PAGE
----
When news of the National Security Administration's warrantless wiretapping program targeting communications into and out of the United States by suspected al-Qaeda operatives (often mislabeled by Democrats and the press as a "domestic surveillance program") was leaked, Democratic senator Chuck Schumer suggested that the leaker of this classified information, which undoubtedly compromised one of the most effective weapons we have to prevent another 9/11 attack, should be shielded from prosecution as a "whistleblower" (despite the fact that key members of Congress, of both parties, were routinely briefed on the program). That stance, of course, is in stark contrast to the Democratic leadership's position on the leaker who revealed that Joseph Wilson's wife worked for the CIA in a non-covert position. That leak, after all, exposed Joe Wilson's claim that the Vice President had recommended him for his Niger expedition as a lie, and that was a grievous blow to national security.
Democrats bristle at Karl Rove's comment that they have a "pre-9/11 mindset." But Karl Rove was, apparently, being kind. A "pre-9/11 mindset" only suggests an innocent naivete about the dangers facing our nation from foreign threats. Many leading Democrats are well beyond that stage.
Consider for a moment, senator Schumer's "whistleblower" suggestion. What is the term that one would normally use to describe someone who, in wartime, knowingly exposes an important espionage program (one which no one as shown to have violated the civil rights of a single American), alerting the enemy that we are intercepting their communications? Would that word be "whistleblower"?
And now we have Al Gore. Well, we've had Al Gore for a while, but he seems to have reached new lows. Back in October of 2005, in Stockholm, Sweden, in response to a question about how the United States would be different if he had been elected president, he blurted out: "We would not be routinely torturing people." Normally, it is considered bad form for a leading politician to criticize the United States in front of a foreign audience. Al Gore decided not only to criticize the United States, but also to make an outrageously false accusation. Though he never apologized or retracted his statement, at least he had the excuse that this comment was not a prepared one, and, perhaps, he might have used different language had he had more time to craft his response.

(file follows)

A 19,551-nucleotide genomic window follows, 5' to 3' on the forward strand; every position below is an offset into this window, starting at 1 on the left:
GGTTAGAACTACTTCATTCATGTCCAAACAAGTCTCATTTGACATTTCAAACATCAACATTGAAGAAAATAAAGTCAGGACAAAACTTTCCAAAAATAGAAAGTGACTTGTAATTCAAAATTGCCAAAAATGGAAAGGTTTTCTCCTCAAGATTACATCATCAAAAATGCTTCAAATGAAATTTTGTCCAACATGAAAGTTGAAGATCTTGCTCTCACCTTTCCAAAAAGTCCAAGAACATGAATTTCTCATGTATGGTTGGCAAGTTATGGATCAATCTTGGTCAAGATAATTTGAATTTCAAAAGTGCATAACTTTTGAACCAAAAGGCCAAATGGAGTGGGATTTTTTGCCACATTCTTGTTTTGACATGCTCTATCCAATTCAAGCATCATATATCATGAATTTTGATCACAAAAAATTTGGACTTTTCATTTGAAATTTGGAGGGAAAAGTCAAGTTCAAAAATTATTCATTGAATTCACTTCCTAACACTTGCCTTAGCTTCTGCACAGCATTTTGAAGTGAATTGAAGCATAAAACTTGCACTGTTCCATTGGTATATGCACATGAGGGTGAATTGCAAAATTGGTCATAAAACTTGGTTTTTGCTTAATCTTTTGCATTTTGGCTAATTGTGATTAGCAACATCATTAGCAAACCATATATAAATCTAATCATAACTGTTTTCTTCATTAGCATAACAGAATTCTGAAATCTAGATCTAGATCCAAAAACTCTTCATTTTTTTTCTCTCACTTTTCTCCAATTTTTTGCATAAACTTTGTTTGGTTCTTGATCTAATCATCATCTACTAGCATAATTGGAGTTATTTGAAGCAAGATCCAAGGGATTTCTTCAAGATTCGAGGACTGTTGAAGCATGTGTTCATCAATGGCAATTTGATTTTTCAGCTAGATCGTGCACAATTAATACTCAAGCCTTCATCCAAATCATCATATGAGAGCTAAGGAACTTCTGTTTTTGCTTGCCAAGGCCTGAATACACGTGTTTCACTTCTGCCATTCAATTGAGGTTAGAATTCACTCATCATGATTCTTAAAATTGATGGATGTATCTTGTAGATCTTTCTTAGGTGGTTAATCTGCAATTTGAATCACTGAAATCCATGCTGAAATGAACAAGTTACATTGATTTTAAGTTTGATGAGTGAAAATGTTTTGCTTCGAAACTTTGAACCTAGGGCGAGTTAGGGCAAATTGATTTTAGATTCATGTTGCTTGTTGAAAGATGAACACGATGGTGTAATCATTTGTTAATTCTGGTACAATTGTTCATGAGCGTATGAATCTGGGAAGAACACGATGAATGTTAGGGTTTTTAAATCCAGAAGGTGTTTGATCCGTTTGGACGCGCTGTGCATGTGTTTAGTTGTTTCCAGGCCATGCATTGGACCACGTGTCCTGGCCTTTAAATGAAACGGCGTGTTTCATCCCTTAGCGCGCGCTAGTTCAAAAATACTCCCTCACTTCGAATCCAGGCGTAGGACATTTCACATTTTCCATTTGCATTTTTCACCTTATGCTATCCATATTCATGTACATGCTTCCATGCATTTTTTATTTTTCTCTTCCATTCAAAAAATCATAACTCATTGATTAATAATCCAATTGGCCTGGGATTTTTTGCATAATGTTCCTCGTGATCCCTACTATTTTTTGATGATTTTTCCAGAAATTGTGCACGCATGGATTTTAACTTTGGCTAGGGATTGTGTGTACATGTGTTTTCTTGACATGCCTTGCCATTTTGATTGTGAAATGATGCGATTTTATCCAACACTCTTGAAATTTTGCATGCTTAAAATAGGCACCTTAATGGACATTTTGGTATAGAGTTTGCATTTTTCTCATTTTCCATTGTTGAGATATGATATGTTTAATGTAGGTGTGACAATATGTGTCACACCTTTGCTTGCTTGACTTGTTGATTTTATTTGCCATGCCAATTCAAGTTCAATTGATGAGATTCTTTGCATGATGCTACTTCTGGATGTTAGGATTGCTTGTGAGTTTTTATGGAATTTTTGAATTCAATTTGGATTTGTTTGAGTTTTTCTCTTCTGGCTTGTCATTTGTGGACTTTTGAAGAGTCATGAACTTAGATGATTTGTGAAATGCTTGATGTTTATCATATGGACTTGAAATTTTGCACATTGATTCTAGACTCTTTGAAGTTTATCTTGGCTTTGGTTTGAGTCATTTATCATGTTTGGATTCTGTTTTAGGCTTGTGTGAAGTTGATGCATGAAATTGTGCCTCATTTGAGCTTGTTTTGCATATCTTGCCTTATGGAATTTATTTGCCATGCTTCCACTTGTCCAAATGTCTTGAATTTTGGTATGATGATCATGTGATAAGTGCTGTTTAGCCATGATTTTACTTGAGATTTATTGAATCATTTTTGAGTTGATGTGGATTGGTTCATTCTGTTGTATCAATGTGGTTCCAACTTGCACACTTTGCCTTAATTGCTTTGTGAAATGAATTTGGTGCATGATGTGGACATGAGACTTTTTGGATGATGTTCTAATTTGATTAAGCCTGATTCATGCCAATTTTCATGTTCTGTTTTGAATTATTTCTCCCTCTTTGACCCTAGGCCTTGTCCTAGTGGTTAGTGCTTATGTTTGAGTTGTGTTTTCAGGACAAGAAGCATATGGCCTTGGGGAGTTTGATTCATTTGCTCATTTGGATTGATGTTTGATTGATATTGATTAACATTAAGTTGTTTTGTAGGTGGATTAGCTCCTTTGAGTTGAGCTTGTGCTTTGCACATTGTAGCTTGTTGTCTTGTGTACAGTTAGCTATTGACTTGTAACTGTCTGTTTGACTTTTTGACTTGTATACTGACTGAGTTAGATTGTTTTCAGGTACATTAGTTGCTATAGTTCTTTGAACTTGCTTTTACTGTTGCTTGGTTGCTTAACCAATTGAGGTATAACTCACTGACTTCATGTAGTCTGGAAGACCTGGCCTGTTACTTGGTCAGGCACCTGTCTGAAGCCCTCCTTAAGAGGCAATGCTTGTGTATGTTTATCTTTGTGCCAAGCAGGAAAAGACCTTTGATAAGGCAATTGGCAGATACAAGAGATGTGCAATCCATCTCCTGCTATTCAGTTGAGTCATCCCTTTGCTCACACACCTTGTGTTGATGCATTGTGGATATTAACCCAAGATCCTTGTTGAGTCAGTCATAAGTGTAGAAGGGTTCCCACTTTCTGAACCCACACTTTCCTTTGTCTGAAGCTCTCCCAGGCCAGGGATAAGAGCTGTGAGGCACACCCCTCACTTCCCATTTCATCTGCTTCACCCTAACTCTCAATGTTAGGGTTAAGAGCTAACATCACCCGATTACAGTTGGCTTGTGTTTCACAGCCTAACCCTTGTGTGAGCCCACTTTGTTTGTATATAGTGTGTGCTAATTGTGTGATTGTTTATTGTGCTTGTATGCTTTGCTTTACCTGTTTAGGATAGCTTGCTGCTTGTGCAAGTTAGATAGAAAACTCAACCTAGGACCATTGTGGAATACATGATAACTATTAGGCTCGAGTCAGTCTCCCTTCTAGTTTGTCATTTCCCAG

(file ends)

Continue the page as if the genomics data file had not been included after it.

That excuse, however, doesn't work for his February 12, 2006 speech at the Jiddah Economic Forum in Saudi Arabia. There, the former Vice President stated in a prepared speech that in the United States after 9/11 we have "indiscriminately rounded up" Arabs who are then "held in conditions that are just unforgivable." Furthermore, he accused the United States of inflicting "terrible abuses" on Arabs. Even using American standards of what constitutes "terrible abuses" and "unforgivable" conditions, which are far stricter than what they would be in Saudi Arabia, the questioning and sometimes detention (in perfectly normal American jails) of associates of the 9/11 hijackers, or the deporting of a few Arabs for being in the country illegally on expired visas, doesn't come close.